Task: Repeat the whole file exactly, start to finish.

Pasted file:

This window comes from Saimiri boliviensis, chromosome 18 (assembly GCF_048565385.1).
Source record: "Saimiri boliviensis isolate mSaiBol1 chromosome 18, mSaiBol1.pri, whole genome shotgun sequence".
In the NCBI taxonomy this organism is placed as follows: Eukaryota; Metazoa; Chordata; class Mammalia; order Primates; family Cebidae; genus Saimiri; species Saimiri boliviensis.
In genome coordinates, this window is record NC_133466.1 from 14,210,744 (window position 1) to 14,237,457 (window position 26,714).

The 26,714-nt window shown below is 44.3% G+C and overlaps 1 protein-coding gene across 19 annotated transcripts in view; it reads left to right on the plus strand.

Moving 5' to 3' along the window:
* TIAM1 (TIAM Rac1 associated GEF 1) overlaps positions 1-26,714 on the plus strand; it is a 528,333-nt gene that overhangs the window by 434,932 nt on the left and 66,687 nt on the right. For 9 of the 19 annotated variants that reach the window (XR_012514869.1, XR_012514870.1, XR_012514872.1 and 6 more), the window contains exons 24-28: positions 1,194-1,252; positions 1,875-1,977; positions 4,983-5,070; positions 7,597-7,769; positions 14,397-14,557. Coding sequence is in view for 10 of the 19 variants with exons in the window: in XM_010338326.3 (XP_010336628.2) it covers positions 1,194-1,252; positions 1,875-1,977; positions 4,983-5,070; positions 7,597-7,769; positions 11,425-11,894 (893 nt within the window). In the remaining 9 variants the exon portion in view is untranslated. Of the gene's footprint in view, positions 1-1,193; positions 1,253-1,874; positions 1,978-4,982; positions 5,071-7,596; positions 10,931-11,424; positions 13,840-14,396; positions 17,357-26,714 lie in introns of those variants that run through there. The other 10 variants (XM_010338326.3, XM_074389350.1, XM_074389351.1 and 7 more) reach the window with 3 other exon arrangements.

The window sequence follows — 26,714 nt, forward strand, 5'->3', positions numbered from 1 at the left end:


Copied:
This window comes from Saimiri boliviensis, chromosome 18 (assembly GCF_048565385.1).
Source record: "Saimiri boliviensis isolate mSaiBol1 chromosome 18, mSaiBol1.pri, whole genome shotgun sequence".
In the NCBI taxonomy this organism is placed as follows: Eukaryota; Metazoa; Chordata; class Mammalia; order Primates; family Cebidae; genus Saimiri; species Saimiri boliviensis.
In genome coordinates, this window is record NC_133466.1 from 14,210,744 (window position 1) to 14,237,457 (window position 26,714).

The 26,714-nt window shown below is 44.3% G+C and overlaps 1 protein-coding gene across 19 annotated transcripts in view; it reads left to right on the plus strand.

Moving 5' to 3' along the window:
* TIAM1 (TIAM Rac1 associated GEF 1) overlaps positions 1-26,714 on the plus strand; it is a 528,333-nt gene that overhangs the window by 434,932 nt on the left and 66,687 nt on the right. For 9 of the 19 annotated variants that reach the window (XR_012514869.1, XR_012514870.1, XR_012514872.1 and 6 more), the window contains exons 24-28: positions 1,194-1,252; positions 1,875-1,977; positions 4,983-5,070; positions 7,597-7,769; positions 14,397-14,557. Coding sequence is in view for 10 of the 19 variants with exons in the window: in XM_010338326.3 (XP_010336628.2) it covers positions 1,194-1,252; positions 1,875-1,977; positions 4,983-5,070; positions 7,597-7,769; positions 11,425-11,894 (893 nt within the window). In the remaining 9 variants the exon portion in view is untranslated. Of the gene's footprint in view, positions 1-1,193; positions 1,253-1,874; positions 1,978-4,982; positions 5,071-7,596; positions 10,931-11,424; positions 13,840-14,396; positions 17,357-26,714 lie in introns of those variants that run through there. The other 10 variants (XM_010338326.3, XM_074389350.1, XM_074389351.1 and 7 more) reach the window with 3 other exon arrangements.

The window sequence follows — 26,714 nt, forward strand, 5'->3', positions numbered from 1 at the left end: